New Zealand driver Peter Burling said: “With the collapse of our wing, we feel like we missed two events of the European leg so it’s really hard to get back into the league. I’m proud of the team for getting this wing back up, getting over the incident in Saint-Tropez and carrying on. We made a mistake at the start box and stayed at the back but we managed to get to the inside at the bottom and we’re stoked to walk away with a win.”
For Spithill – who had a turbulent run into the event, having left the United States team, announced his own Italian team and then reappeared as driver for the Aussies – it was a fitting end to his SailGP sailing career.
Spithill said: “Coming into this event, I didn’t want to make too many mistakes for the Aussies, I just wanted to get a solid result and I think that’s what we accomplished. For me, I’m finished now as a SailGP athlete, this being my final event. It’s come full circle because over 20 years ago now I started with Australia, that’s the last time I represented Australia, so to close it out with a team like this is a good feeling. I’ll be heavily involved in the Italy SailGP Team, but it’s time for a new generation and a new young gun to come through.”
With the conclusion of the Emirates Dubai Sail Grand Prix presented by P&O Marinas comes the end of the global league’s first of many Race for the Future takeovers, which highlighted SailGP’s ongoing commitment and passion to climate action with COP28 taking place in the iconic city at the same time. The takeover showcased how the league races for Impact, Innovation, Inclusivity and Clean Energy solutions.
Fans don’t have long to wait for their next fix of SailGP. The next stop is in a month’s time when the league remains in the UAE and goes to Abu Dhabi for the seventh event of Season 4. The Mubadala Abu Dhabi Sail Grand Prix presented by Abu Dhabi Sports Council takes place on January 13-14. For details and tickets head to SailGP.com/AbuDhabi.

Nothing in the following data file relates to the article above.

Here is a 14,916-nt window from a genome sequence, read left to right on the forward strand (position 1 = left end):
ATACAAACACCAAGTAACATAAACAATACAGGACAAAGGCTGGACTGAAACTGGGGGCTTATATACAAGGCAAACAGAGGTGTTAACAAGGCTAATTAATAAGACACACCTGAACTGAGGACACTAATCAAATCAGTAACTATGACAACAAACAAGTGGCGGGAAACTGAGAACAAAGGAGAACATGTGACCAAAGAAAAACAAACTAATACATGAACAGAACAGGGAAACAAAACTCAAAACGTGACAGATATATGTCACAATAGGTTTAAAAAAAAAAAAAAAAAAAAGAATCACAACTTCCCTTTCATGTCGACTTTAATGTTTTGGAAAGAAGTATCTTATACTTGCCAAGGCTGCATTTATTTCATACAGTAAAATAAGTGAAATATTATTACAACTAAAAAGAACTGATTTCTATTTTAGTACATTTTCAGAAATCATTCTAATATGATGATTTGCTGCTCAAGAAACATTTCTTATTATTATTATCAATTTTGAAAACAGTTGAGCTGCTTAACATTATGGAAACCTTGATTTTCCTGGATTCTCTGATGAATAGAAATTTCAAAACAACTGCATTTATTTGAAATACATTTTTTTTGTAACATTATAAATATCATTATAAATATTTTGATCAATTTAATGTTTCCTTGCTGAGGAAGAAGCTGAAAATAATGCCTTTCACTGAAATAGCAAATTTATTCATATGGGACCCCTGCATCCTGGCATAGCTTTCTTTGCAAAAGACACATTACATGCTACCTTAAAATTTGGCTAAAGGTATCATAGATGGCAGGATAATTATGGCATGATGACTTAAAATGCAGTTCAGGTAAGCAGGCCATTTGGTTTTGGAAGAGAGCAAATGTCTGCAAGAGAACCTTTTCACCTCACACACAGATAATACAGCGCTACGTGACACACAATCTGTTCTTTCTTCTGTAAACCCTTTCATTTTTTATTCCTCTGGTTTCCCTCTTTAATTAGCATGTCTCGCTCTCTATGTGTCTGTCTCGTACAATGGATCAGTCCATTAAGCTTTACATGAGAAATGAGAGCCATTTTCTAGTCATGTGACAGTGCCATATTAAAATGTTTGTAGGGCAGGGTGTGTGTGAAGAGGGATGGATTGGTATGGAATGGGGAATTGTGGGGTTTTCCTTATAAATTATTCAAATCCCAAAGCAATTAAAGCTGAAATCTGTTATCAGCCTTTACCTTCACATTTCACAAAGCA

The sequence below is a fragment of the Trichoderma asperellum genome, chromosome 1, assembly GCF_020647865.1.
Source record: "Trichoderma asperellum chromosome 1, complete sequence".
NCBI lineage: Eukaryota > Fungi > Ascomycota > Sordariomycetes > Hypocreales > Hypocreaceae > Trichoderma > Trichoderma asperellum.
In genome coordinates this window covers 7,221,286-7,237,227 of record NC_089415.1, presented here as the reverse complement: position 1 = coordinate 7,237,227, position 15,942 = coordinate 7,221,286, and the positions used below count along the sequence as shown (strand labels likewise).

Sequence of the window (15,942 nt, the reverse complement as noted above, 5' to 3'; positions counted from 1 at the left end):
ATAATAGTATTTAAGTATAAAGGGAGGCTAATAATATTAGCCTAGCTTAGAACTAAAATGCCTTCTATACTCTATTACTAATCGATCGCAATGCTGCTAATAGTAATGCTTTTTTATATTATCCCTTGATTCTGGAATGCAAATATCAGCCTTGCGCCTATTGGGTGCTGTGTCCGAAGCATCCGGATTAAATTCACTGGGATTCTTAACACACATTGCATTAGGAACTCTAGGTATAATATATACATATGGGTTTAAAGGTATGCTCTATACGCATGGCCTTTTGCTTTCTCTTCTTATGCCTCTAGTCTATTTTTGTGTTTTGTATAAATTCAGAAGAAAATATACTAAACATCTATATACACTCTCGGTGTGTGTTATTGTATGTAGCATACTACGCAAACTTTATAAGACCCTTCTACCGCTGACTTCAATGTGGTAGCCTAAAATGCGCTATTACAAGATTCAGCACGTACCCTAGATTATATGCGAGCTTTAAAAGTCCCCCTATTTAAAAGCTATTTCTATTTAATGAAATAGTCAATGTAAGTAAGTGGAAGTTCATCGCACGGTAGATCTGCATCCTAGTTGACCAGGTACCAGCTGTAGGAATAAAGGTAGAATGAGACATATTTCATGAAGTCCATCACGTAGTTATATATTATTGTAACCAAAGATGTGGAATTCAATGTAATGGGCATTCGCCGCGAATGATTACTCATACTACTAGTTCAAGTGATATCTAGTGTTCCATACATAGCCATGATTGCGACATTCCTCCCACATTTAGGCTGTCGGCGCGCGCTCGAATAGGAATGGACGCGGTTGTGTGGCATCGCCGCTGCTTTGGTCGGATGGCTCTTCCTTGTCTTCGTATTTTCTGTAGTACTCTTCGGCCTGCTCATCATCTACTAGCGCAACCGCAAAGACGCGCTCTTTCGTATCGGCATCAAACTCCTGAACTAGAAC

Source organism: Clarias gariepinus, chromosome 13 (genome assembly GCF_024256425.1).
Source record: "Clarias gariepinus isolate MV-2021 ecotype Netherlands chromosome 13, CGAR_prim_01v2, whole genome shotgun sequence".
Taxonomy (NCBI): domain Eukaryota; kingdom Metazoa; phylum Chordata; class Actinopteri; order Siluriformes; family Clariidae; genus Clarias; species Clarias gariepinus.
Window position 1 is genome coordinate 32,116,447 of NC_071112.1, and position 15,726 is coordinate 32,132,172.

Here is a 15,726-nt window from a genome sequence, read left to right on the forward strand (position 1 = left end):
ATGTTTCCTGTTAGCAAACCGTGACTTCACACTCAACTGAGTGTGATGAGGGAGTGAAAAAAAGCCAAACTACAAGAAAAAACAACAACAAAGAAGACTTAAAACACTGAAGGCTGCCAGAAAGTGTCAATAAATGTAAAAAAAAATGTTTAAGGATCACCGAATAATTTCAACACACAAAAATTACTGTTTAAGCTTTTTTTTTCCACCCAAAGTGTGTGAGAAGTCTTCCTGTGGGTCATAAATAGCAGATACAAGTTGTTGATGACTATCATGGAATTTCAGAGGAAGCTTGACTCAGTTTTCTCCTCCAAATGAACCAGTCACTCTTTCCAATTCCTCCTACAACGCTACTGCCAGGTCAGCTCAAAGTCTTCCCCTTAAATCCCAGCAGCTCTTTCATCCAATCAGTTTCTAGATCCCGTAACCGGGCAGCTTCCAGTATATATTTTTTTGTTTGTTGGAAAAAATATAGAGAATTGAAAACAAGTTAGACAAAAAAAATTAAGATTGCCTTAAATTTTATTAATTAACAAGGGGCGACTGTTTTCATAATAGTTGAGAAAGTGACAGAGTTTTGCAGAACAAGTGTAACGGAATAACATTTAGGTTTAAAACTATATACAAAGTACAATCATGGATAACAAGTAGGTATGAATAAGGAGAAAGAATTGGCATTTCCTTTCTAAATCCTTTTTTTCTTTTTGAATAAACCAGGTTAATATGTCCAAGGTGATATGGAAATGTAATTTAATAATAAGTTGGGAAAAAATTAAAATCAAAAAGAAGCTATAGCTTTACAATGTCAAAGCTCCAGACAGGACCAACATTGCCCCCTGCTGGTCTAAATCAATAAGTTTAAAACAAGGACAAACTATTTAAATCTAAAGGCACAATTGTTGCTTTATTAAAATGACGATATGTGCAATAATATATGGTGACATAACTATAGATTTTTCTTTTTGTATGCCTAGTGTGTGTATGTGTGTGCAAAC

EMIRATES DUBAI SAIL GRAND PRIX PRESENTED BY P&O MARINAS // FINAL STANDINGS //
1 // New Zealand 10 points
2 // Australia 9 points
3 // Canada 8 points
4 // France 7 points
5 // Emirates GBR 6 points
6 // ROCKWOOL Denmark 5 points
7 // Switzerland 4 points
8 // United States 3 points
9 // Germany 2 points
10 // Spain 1 point
SAILGP SEASON 4 CHAMPIONSHIP STANDINGS (after six events) //
1 // Australia 52 points
2 // ROCKWOOL Denmark 41 points
3 // New Zealand 40 points
4 // Emirates GBR 38 points
5 // United Stated 35 points
6 // Spain 33 points
7 // Canada 32 points
8 // France 31 points
9 // Switzerland 15 points
10 // Germany 10 points
*Spain SailGP Team docked two points in Season Championship for four-point penalty at Spain Sail Grand Prix | Andalucía-Cádiz
*New Zealand SailGP Team unable to compete in Taranto due to the structural failure of the team’s wingsail at France Sail Grand Prix | Saint-Tropez
*Canada SailGP Team Docked four points in Season Championship for eight-point penalty at France Sail Grand Prix | Saint-Tropez
*Germany SailGP Team docked two points in Season Championship for four-point penalty at Oracle Los Angeles Sail Grand Prix
ABOUT SAILGP // SailGP is the world’s most exciting racing on water. The global championship features national teams battling in short, intense races at iconic stadium-style venues across the globe. The high-tech, high-speed action features sailing’s best athletes racing in identical hydrofoiling F50 catamarans, flying at speeds approaching 100 km/h. SailGP also races for a better future, championing a world powered by nature. Visit SailGP.com for more information.
CONTACT // Sacha Kemp | Communications Director | firstname.lastname@example.org | UK: +44 7772 577129